a) You may need to contact potential customers directly. Whether that is by email, an old-fashioned, perfectly-formed letter in the post, or a telephone call, you will have to take your courage in both hands and face rejection. This may come as an outright ‘No’, as a ‘Thanks we may keep your name on file’ or as a stony silence. It’s the harsh reality of life but don’t take things to heart, it won’t be personal. Write down who you contacted and what their response is, then move on. The only certain thing is ‘don’t ask, don’t get’. But on no account spam potential customers… that is the wrong way to go about things and will do more harm than good.

b) Advertise your services. That could be by getting flyers printed up and left around your area, putting an advert in the local or national newspapers, taking ads in magazines, or even putting a postcard on the supermarket noticeboard. Think where your customers are likely to be looking and utilise that knowledge.

c) Get yourself a website or a blog. There really is no excuse these days for not having a website or blog. It doesn’t have to be fancy, and there are plenty of platforms out there that can make it easy, even for a technophobe. Something as simple as a one-page equivalent of a business card can be just as effective as a full-out multi-page website, if it’s interesting and can be found easily!

d) Join online forums and social media. It can be time consuming, and distracting, but can be time well spent. Be interesting, be relevant and be yourself. If you are selling a product, talk to people about it and answer their questions. If you are selling a service, explain why people should choose you and show that you are knowledgeable in your field. Encourage communication. Be easily found and don’t just go out there with the hard sell, social media is supposed to be sociable and fun.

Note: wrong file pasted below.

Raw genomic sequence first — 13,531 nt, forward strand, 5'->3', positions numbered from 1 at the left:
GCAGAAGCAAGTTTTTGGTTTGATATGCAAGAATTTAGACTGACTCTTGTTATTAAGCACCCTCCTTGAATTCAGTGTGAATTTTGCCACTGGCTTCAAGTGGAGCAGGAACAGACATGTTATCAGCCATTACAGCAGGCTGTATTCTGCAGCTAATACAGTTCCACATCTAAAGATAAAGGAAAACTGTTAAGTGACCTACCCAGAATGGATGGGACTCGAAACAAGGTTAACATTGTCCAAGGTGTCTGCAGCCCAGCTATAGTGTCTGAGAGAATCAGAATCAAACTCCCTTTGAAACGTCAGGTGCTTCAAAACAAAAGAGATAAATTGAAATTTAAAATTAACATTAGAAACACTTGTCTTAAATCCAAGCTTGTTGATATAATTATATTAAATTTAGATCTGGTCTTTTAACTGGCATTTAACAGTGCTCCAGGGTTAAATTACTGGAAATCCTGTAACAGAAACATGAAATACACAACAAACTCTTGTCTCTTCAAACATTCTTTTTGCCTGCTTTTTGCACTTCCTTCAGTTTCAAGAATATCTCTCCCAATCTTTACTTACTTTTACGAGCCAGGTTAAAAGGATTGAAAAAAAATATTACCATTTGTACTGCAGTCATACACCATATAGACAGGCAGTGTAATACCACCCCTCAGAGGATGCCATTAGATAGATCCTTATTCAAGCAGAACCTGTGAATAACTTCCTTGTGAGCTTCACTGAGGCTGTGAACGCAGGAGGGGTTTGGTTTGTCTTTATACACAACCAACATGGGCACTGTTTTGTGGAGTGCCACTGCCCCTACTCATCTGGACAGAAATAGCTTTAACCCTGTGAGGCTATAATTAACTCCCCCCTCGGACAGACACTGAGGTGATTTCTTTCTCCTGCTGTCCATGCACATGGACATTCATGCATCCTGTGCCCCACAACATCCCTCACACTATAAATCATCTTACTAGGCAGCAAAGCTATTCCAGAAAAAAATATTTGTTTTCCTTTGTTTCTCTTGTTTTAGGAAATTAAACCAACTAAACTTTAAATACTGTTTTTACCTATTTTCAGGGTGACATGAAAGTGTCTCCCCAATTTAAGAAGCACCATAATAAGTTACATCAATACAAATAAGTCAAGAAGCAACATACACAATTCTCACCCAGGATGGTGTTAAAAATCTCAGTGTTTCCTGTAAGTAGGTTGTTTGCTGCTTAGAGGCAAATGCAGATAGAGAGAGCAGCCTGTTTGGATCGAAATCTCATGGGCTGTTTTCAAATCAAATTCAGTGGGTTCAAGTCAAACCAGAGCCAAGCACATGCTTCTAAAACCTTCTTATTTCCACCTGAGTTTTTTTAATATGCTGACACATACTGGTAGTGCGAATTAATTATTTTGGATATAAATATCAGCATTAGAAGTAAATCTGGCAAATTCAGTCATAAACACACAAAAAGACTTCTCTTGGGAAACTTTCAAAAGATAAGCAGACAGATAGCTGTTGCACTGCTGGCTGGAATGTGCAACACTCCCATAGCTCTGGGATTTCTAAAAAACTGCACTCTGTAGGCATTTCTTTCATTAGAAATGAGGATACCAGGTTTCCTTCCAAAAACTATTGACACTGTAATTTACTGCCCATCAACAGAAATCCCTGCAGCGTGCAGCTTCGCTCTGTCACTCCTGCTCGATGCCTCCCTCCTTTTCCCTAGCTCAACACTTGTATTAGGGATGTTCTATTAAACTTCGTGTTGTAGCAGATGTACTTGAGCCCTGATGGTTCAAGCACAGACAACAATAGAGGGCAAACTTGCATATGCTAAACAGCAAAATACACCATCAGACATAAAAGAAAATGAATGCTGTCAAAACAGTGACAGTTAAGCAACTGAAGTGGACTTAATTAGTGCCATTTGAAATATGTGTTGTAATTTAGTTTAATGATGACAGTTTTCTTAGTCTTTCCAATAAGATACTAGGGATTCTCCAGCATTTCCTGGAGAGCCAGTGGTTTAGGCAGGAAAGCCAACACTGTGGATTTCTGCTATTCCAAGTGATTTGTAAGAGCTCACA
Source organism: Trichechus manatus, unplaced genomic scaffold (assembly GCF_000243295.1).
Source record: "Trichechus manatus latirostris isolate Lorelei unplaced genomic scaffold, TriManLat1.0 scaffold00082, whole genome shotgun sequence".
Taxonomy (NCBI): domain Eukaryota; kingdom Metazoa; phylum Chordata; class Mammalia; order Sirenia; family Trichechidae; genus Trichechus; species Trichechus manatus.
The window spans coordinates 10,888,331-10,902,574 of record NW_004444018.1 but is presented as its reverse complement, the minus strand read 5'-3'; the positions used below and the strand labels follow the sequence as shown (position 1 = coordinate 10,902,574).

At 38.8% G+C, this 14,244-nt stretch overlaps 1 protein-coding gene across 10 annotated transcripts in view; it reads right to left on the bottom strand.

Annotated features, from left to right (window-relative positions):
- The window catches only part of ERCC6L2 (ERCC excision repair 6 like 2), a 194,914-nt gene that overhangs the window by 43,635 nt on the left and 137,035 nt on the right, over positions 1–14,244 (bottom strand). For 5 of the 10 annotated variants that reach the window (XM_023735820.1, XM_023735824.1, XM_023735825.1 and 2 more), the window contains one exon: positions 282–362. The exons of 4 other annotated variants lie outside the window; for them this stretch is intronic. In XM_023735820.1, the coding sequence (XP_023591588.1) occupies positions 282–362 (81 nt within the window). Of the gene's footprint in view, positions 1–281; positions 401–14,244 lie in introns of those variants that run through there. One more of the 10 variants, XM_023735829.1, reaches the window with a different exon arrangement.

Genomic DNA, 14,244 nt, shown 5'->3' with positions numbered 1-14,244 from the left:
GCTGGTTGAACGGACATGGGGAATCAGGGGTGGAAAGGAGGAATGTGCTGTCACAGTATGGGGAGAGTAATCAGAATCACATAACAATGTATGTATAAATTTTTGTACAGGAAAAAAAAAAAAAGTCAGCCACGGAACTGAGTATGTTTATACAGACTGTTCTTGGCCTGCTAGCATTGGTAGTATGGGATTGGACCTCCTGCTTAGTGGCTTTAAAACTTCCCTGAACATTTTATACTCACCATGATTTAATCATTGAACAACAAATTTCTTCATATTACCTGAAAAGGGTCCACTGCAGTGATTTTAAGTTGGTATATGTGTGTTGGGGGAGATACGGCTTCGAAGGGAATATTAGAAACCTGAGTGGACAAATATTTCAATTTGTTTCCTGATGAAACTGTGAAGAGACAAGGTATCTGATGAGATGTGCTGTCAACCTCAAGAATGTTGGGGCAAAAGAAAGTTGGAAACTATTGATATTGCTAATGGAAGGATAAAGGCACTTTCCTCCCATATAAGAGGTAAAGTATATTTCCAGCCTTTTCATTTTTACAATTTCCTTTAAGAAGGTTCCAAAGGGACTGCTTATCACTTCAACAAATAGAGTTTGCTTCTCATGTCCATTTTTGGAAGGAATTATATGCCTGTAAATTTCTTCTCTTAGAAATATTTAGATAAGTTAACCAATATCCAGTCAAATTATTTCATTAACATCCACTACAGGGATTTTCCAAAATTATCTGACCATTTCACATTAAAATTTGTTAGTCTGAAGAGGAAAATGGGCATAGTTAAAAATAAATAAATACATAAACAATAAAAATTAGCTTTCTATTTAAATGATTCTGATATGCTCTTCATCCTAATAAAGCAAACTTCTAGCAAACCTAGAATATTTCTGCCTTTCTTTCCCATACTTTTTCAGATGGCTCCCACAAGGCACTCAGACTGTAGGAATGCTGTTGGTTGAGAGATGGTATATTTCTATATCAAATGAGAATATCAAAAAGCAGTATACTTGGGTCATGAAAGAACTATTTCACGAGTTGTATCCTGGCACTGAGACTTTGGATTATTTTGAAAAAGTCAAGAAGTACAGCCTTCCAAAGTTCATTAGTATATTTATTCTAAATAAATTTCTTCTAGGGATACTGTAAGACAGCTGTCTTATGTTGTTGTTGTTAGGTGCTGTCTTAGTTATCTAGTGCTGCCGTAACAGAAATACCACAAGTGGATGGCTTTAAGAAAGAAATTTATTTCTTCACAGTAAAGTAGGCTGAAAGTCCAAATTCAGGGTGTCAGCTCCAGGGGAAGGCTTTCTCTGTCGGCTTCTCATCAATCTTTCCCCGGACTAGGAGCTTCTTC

e) Tell family and friends. Don’t underestimate the power of personal referral, it can be the most powerful thing in the world.

Selling yourself is really hard – you have to be prepared to put yourself out there, risk rejection and work hard at it. It comes naturally to so few of us, but in a world where more and more of us become freelancers it’s something that we have to learn to do. Write down a marketing plan, tweak it and revise it, make note of what you’ve tried and who you have contacted… then be prepared to start all over again.

Have you found a plan that works particularly well for you? Why not share it in the comments below?

2 thoughts on “Marvellous Marketing

  1. The method that worked best for me was to carefully research the businesses with which I wanted to work, narrow the list to the likeliest candidates, and pay them a personal visit. Not only did it allow me to test the “chemistry” a bit, it also showed them that I had initiative (and attached a human being to the name). I got quite a lot of work that way — and as a bonus, most of my clients were not too far from my home. But that’s just me. If I ever go back to freelancing I’ll have to try the rest of your tips, too! Thank you for another excellent post.